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Atlanta Georgia

 

Atlanta is famous for having the busiest airport in the world, having snatched that title from Chicago. But we were driving through (thru) and so had no need of it.  We arrived in leafy Atlanta just as Hurricane Irma breathed its last gasps and a lot of places were closed. 

Not far away from out hotel was a junction known as Little Five Ways.  This features in the Lonely Planet Guide as a point of interest.  We walked there twice as it had some 'alternative' shops of interest to Wendy. We discovered that it's also the place to buy 'medical' marijuana; have your fortune read; get a 'tat' or two; or to pick up some healing crystals. It's also a good place to hang out if you're homeless.  Needless to say the local residents in an otherwise comfortable middle class area are anything but pleased by this hippy apparition or homeless people in their midst.  Signs saying: "Poor planning ruins neighbourhoods" abound in their nice suburban gardens, that were still being cleaned of leaves and branches after hurricane Irma.

Downtown Atlanta challenges Chicago in other ways. Since the 1970's it's undergone a building boom, with a predominance of post-modern high-rise towers, some quite ugly, outnumbering the modernist ones. Like several other places we travelled through, Atlanta is still recovering from the Global Financial Crisis, with a handful of cranes now appearing, but there are some very poor people in town. 

 


Mid-town Atlanta - Click on this picture to see more
 

 

This had been made more apparent when we visited the Martin Luther King Jr Memorial in a black part of town and walked a few blocks up to the city past shabby buildings and homeless or at least unemployed people hanging out in the street, less threatening than sad.

 


Martin Luther King, Jr. Memorial - Click on this picture to see more
 

 

Our historic hotel, more like a guest house, was more prosperously located, walking distance to the Carter Centre and Presidential Library/Museum (President Jimmy Carter).   This turned out to be well worth a visit as it reprised much of the Southern US history from the second world war up to the 1980's.

Carter's admired father was a successful businessman and like most of his fellow leaders a strict segregationist.  But the son understood the times were a'changin and championed integration.  His campaign, through local politics to the White House, represented him as a simple peanut farmer living the American Dream.  Yet he had some of the smartest strategists to get him there and it's said that others after him learned a lot from his success. He faced a number of challenges including 'stag-flation' and the energy crisis. He then suffered a debilitating challenge from Ted Kennedy, brother of assassinated President John F Kennedy, for the Democratic nomination,  together with a damaging hostage crisis in Iran.  Big money easily ousted him, after just one term, in favour of Republican film star Ronald Regan.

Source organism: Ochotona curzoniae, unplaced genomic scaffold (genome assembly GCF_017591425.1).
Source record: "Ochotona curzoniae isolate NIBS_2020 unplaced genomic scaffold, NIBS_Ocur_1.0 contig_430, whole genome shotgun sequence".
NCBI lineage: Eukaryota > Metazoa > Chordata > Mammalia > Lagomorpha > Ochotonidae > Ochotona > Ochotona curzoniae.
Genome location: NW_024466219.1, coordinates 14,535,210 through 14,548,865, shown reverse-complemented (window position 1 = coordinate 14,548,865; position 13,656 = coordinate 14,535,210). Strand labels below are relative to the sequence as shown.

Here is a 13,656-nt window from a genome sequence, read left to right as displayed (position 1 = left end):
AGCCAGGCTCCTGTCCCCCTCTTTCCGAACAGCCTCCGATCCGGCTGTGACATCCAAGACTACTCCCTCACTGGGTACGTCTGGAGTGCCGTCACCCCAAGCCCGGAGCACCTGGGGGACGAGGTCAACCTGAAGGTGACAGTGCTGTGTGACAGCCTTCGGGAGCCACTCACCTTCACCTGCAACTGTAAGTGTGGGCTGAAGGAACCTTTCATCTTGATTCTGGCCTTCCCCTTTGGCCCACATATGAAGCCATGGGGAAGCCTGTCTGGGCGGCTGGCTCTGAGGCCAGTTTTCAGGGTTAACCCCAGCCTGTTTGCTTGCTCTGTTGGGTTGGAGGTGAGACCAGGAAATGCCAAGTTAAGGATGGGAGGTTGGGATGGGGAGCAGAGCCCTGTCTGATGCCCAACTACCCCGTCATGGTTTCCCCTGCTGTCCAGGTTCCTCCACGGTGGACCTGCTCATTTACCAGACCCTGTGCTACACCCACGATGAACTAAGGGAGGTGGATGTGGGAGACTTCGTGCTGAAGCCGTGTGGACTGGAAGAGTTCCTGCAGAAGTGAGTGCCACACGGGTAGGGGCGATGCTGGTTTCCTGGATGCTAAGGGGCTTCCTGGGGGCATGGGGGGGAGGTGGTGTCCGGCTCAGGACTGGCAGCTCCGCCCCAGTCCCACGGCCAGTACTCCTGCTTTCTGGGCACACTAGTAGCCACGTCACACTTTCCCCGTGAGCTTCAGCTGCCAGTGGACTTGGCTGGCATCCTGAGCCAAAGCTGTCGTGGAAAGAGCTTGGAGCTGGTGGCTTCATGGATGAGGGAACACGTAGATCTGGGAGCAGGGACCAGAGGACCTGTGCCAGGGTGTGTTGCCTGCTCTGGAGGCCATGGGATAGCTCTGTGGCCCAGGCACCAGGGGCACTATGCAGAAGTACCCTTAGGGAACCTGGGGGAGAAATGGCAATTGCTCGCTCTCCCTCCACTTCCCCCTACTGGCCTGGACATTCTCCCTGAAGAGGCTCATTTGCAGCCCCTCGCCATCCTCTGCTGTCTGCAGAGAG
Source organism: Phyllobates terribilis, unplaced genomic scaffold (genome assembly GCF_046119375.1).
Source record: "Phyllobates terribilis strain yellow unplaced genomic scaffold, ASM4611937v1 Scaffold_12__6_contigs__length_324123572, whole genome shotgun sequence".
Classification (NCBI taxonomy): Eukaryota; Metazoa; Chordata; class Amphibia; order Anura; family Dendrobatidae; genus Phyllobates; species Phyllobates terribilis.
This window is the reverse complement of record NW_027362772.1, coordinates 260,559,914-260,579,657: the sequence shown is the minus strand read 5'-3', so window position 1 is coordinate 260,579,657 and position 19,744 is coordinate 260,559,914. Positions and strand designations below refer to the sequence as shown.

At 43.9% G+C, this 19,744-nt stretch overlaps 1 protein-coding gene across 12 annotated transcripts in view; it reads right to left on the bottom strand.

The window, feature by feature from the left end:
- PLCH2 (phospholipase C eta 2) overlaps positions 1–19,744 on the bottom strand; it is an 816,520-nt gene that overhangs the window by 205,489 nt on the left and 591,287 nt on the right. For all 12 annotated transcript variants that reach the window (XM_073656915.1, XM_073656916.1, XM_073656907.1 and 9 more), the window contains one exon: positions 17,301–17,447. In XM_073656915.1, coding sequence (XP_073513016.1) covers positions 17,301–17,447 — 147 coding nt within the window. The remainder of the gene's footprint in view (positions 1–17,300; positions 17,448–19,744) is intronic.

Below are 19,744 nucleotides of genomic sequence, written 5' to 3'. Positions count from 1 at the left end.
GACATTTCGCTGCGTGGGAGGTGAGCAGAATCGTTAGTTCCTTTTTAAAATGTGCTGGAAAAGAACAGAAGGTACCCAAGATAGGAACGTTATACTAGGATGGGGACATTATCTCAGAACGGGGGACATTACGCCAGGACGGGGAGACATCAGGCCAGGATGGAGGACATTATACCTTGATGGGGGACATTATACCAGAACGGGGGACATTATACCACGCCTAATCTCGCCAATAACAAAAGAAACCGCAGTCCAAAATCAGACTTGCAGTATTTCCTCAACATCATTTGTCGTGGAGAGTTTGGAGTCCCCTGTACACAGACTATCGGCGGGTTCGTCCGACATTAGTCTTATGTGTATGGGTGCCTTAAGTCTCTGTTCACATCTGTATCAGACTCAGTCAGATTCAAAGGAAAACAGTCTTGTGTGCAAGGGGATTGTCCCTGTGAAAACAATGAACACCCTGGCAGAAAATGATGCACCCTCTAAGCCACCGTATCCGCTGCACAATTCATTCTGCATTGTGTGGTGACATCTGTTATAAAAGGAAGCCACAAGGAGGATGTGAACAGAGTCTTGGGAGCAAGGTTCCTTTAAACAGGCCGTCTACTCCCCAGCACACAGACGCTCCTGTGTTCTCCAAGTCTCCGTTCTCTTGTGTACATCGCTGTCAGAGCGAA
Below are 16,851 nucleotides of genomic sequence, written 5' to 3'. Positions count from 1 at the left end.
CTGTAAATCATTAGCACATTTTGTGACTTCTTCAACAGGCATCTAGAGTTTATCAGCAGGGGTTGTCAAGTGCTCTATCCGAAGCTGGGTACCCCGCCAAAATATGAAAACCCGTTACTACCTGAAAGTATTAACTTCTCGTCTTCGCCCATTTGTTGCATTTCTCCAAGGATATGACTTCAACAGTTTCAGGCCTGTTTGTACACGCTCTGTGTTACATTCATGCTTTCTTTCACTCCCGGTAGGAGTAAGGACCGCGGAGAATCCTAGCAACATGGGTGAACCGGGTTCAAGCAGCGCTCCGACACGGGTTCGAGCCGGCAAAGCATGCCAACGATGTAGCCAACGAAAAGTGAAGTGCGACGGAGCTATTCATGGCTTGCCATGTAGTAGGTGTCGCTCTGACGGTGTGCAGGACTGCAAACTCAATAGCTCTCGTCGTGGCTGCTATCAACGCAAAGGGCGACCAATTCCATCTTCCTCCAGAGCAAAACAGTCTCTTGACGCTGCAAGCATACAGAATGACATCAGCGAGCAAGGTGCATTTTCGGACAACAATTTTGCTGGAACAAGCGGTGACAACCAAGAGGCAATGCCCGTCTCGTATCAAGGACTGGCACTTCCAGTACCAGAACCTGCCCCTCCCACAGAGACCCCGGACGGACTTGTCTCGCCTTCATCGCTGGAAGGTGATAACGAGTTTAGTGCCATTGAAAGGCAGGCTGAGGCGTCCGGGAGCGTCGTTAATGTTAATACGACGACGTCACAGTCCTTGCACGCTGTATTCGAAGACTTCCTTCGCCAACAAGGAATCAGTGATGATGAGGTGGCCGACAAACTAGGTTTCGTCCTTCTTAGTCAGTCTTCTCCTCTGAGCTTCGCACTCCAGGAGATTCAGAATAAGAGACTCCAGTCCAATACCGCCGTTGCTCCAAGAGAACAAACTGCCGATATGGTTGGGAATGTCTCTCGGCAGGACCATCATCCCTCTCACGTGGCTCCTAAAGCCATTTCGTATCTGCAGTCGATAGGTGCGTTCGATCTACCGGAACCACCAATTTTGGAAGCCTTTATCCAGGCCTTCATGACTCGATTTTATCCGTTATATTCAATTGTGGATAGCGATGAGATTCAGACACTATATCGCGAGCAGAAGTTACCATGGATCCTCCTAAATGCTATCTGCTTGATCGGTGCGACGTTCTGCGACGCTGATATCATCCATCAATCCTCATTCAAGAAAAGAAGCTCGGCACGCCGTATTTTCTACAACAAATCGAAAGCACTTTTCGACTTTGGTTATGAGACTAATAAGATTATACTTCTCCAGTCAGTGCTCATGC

Carter Centre and Presidential Library/Museum - Click on this picture to see more
 

 

We both came away from the museum full of admiration for a man who has achieved so much in his life and who still comes across as wise and resourceful.

A little further afield is the 'Gone with the Wind' Museum.  This is in a now disused railway station.  I was not expecting much - I've tried to watch the movie several times and only made it to the end thanks to the 'fast forward' button. And I've sat through Waiting for Godot - twice! Anyway it was on Wendy's 'must see list'.  And I was wrong.  It was very interesting.  To put the story in context there is a lot of interesting material about both the Battle of Atlanta and the decisive Battle of Jonesboro.  Even the background biographies of the unconventional author Margaret Mitchell, and of the movie's 'fem fatal', a brothel madam played by Ona Munson, were an interesting commentary on the times.

But the best historical museum in Atlanta is out in the suburbs, surrounded by the mansions of the better off.  You need a car or Uber to visit. The Atlanta History Centre features a stately home and a number of less grand historic dwellings set in extensive grounds.  These include farm cottages and a slave house that's shockingly more basic than the contemporary and beautiful Victorian children's playhouses.

The museum building presents a comprehensive, year by year, history of the Civil War, considered from both sides, and it's devastating aftermath in the South.  There is also material related to the two world wars and some 1950's interiors.  We can recommend it.

 


Atlanta History Centre - Click on this picture to see more
 

 

 

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